The Hon. R. D. DYER: I am saying that, to the extent that Dr Metherell changed his mind suddenly and without explanation, that creates an appearance of corruption.
The Hon. Dr B. P. V. Pezzutti: Appeared to change his mind.
The Hon. R. D. DYER: He did change his mind.
The Hon. Dr B. P. V. Pezzutti: What is the evidence that he changed his mind?
The Hon. R. D. DYER: Apparently the honourable member has not been listening to what I have been saying.
The Hon. Dr B. P. V. Pezzutti: I have been listening carefully.
The Hon. R. D. DYER: Perhaps I should retrace my steps and go through it all again.
The Hon. Dr B. P. V. Pezzutti: Do you have some quotes for me?
The PRESIDENT: Order! I would be obliged if the Hon. R. D. Dyer would proceed with his address to the House and if he and the Hon. Dr B. P. V. Pezzutti would not indulge in interlocutories across the Chamber.
The Hon. R. D. DYER: I will endeavour to adhere to that ruling, on the assumption that I am left in a degree of peace by the Hon. Dr B. P. V. Pezzutti. I do say that there is the appearance of corruption in regard to the changed stance of Dr Metherell. Dr Metherell, unexpectedly and without explanation, voted quite contrary to his known views on this particular piece of legislation - views he had held over a period of many years. I have already said to the House that the environment movement was so certain of Dr Metherell's known stance regarding the legislation in question that it failed to lobby him regarding it.
The Hon. Dr B. P. V. Pezzutti: He promoted the senior executive service first, then he turned around and bit it. Now he likes it again.
The Hon. R. D. DYER: As the interjections from the other side of the Chamber indicate, Dr Metherell has followed a rather circuitous course on many issues, without doubt. It makes this Government even more corrupt that, notwithstanding all those manifestations on the part of Dr Metherell, it is prepared to overlook those matters to secure a vacancy in another place by appointing Dr Metherell to the senior executive service.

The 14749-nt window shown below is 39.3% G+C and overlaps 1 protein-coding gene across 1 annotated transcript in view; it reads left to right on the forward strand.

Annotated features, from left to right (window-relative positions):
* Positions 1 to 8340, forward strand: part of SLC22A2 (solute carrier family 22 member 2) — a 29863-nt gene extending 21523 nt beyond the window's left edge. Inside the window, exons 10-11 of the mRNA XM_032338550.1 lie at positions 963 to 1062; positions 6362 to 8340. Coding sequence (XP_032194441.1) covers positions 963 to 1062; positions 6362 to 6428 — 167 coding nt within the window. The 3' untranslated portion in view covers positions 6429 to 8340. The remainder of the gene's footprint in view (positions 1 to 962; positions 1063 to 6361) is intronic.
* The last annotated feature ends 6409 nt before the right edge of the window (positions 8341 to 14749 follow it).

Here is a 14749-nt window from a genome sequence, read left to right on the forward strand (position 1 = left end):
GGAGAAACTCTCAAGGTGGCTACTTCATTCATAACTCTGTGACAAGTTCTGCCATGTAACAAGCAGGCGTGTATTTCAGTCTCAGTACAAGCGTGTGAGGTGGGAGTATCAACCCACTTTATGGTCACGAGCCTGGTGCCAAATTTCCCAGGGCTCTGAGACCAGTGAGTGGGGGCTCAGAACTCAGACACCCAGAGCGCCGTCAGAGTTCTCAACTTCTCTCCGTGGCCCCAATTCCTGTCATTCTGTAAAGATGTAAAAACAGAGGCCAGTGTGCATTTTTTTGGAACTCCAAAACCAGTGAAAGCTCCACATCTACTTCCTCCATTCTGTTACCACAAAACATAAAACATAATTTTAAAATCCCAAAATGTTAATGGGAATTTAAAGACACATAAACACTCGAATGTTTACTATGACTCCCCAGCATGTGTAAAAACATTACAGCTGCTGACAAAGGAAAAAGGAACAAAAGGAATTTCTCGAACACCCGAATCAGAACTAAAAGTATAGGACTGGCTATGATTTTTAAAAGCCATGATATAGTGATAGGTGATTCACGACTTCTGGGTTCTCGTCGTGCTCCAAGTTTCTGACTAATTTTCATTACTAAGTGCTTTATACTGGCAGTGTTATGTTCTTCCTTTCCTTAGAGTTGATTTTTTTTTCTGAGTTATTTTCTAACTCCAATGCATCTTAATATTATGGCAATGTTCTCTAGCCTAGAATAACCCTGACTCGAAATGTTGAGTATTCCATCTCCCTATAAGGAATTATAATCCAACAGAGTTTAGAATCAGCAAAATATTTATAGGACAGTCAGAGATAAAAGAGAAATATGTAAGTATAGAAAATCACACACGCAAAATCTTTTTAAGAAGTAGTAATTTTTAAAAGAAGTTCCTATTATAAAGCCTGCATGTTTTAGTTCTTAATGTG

The Hon. Virginia Chadwick: What would you have done in the circumstances?
The Hon. R. D. DYER: The Minister wants to know what I would have done.
The Hon. Virginia Chadwick: What would Senator Richardson have done under the circumstances?
The Hon. R. D. DYER: The Minister asked what I would have done. I would not have appointed Dr Metherell to a public office of this State, particularly having regard to his treachery to the political party to which he belonged.
The Hon. Virginia Chadwick: He does not belong to a political party.
The Hon. R. D. DYER: He does not belong to a political party now but I would have thought that the Minister would certainly agree with me that Dr Metherell did belong to the Liberal Party and held high office in that party and in the Government.
The Hon. E. P. Pickering: I recall that.
The Hon. R. D. DYER: The Minister for Police and Emergency Services seems to recall that and, notwithstanding that history, Dr Metherell saw fit to be disloyal to the Liberal Party. It was bad enough being disloyal to the Liberal Party, the party which had given this member virtually everything, to the extent of being a Minister of the Crown, the Minister for Education in the Greiner Government. Notwithstanding those benefits that accrued to Dr Metherell, he -